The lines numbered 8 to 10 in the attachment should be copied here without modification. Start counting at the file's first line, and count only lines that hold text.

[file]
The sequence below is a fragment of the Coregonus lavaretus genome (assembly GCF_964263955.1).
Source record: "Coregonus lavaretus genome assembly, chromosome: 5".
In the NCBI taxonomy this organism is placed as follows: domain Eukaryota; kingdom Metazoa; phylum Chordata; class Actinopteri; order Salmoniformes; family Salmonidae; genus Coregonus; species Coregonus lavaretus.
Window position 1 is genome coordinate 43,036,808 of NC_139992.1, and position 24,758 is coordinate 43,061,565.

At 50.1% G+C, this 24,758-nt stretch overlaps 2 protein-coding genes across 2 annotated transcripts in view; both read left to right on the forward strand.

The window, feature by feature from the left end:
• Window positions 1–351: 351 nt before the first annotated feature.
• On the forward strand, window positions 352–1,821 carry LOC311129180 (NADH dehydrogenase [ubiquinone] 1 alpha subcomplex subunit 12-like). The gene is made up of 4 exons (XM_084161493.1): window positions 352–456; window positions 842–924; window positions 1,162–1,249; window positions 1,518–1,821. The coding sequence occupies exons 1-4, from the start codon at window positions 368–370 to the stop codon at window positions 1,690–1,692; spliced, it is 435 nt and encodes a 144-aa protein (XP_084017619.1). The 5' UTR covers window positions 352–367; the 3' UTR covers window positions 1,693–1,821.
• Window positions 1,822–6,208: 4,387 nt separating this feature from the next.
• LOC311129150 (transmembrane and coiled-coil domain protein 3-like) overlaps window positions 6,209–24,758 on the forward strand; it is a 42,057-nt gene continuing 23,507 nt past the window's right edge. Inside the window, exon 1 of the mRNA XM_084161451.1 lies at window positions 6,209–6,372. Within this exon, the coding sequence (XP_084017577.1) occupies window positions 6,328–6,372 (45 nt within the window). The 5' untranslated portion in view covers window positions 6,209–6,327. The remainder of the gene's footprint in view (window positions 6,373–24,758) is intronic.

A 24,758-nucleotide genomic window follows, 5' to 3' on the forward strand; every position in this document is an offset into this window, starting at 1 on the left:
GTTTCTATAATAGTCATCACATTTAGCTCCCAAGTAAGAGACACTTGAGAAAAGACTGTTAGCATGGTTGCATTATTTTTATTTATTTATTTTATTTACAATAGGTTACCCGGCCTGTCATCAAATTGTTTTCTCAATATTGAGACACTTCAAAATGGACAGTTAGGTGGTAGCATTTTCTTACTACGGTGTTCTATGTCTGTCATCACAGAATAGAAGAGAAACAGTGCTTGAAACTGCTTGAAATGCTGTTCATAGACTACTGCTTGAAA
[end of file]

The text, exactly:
• On the forward strand, window positions 352–1,821 carry LOC311129180 (NADH dehydrogenase [ubiquinone] 1 alpha subcomplex subunit 12-like). The gene is made up of 4 exons (XM_084161493.1): window positions 352–456; window positions 842–924; window positions 1,162–1,249; window positions 1,518–1,821. The coding sequence occupies exons 1-4, from the start codon at window positions 368–370 to the stop codon at window positions 1,690–1,692; spliced, it is 435 nt and encodes a 144-aa protein (XP_084017619.1). The 5' UTR covers window positions 352–367; the 3' UTR covers window positions 1,693–1,821.
• Window positions 1,822–6,208: 4,387 nt separating this feature from the next.
• LOC311129150 (transmembrane and coiled-coil domain protein 3-like) overlaps window positions 6,209–24,758 on the forward strand; it is a 42,057-nt gene continuing 23,507 nt past the window's right edge. Inside the window, exon 1 of the mRNA XM_084161451.1 lies at window positions 6,209–6,372. Within this exon, the coding sequence (XP_084017577.1) occupies window positions 6,328–6,372 (45 nt within the window). The 5' untranslated portion in view covers window positions 6,209–6,327. The remainder of the gene's footprint in view (window positions 6,373–24,758) is intronic.